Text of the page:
State v. SandovalAnnotate this Case
620 P.2d 1279 (1980)
STATE of New Mexico, Plaintiff-Appellant, v. John SANDOVAL, Defendant-Appellee.
Supreme Court of New Mexico.
December 30, 1980.
*1280 Jeff Bingaman, Atty. Gen., Michael E. Sanchez, Asst. Atty. Gen., Santa Fe, for plaintiff-appellant.
Martha A. Daly, Appellate Defender, Melanie S. Kenton, Asst. Appellate Defender, Santa Fe, for defendant-appellee.OPINION
Plaintiff-appellant, State of New Mexico (State), appeals from an order dismissing a fugitive complaint and ordering the release from custody of defendant-appellee, John Sandoval (Sandoval), held under the Governor's warrant for extradition. We reverse.
The issues raised on appeal are whether res judicata and absence of a speedy extradition hearing void an executive grant of extradition in a proceeding before a court sitting in the asylum state.
Sandoval was first arrested in New Mexico in November, 1976 in connection with a murder pending in California. He was released in February, 1977 because California failed to perfect extradition within ninety days as required by Sections 31-4-15 and 31-4-17, N.M.S.A. 1978. In October, 1977 Sandoval was rearrested, and again released as was recited by Judge Traub, "by police when it was apparently ascertained that no charges were pending against him." In December, 1977 a warrant was issued by the Governor. In April, 1978 the district attorney filed a nolle prosequi because they were unable to locate Sandoval. On November 20, Sandoval again was rearrested. On November 27, 1979 the Governor's warrant was refiled. Finally, in December, 1979 a hearing was had before Judge Traub. Judge Traub ruled that Sandoval, because of the delay in bringing the extradition proceedings, had been denied his right to a speedy trial as guaranteed by the Sixth Amendment to the United States Constitution, and dismissed the fugitive complaint with prejudice. No appeal was taken from that ruling.
On January 7, 1980, the Governor of New Mexico issued a warrant upon request from California. Finally, on April 18, 1980 a hearing was held before Judge Brennan. Judge Brennan found and decided:(1) The issues had previously been litigated before Judge Traub. (2) Since Judge Traub's decision had not been appealed, his judgment was final. (3) Collateral estoppel and res judicata required dismissal of the action, and he ordered the release of Sandoval.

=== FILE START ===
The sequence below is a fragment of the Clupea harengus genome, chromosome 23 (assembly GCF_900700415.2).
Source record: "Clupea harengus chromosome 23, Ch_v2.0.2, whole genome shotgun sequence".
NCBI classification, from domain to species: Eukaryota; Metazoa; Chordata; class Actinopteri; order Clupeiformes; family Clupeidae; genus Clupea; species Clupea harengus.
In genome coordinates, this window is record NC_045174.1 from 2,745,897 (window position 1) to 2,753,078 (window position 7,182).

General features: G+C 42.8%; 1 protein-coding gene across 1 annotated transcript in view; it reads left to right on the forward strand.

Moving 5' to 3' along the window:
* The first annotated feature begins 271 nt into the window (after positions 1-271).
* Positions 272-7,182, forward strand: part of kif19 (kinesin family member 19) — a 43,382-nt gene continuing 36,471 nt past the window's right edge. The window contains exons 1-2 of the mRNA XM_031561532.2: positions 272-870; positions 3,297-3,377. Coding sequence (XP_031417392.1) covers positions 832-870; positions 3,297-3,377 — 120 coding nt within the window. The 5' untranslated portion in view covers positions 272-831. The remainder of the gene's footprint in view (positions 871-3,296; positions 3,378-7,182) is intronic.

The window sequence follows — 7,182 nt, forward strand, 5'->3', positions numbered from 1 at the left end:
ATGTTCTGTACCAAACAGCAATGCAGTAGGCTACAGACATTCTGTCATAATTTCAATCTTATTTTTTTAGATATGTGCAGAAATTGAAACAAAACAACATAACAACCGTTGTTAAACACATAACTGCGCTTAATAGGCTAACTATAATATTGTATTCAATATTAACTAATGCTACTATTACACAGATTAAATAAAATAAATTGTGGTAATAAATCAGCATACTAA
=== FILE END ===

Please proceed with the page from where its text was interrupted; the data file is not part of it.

*1281 It is from the decision of Judge Brennan that this appeal is taken. We have set out in detail the long path that Sandoval's extradition proceedings have taken. We have done so because the delay occasioned by that tortuous path is a part of the basis for this appeal. Our decision does not condone such delay nor suggest that those responsible brought the case to the courts in a workmanlike time or manner. We decide the case upon the legal principles that are applicable to appellant's contentions.
Delays in extradition proceedings and the Sixth Amendment.
An asylum state in extradition proceedings is without authority to adjudicate the defendant's right to a speedy trial in the demanding state upon charges lodged against him there.
In Michigan v. Doran, 439 U.S. 282, 99 S. Ct. 530, 58 L. Ed. 2d 521 (1980), the Supreme Court held that once the Governor has granted extradition, a court in the asylum state considering release on habeas corpus is limited to a determination of:(a) Whether the extradition documents on their face are in order; (b) Whether the petitioner has been charged with a crime in the demanding state; (c) Whether the petitioner is the person named in the request for extradition; and (d) Whether the petitioner is a fugitive.
Id., 439 U.S. at 289, 99 S. Ct. at 535.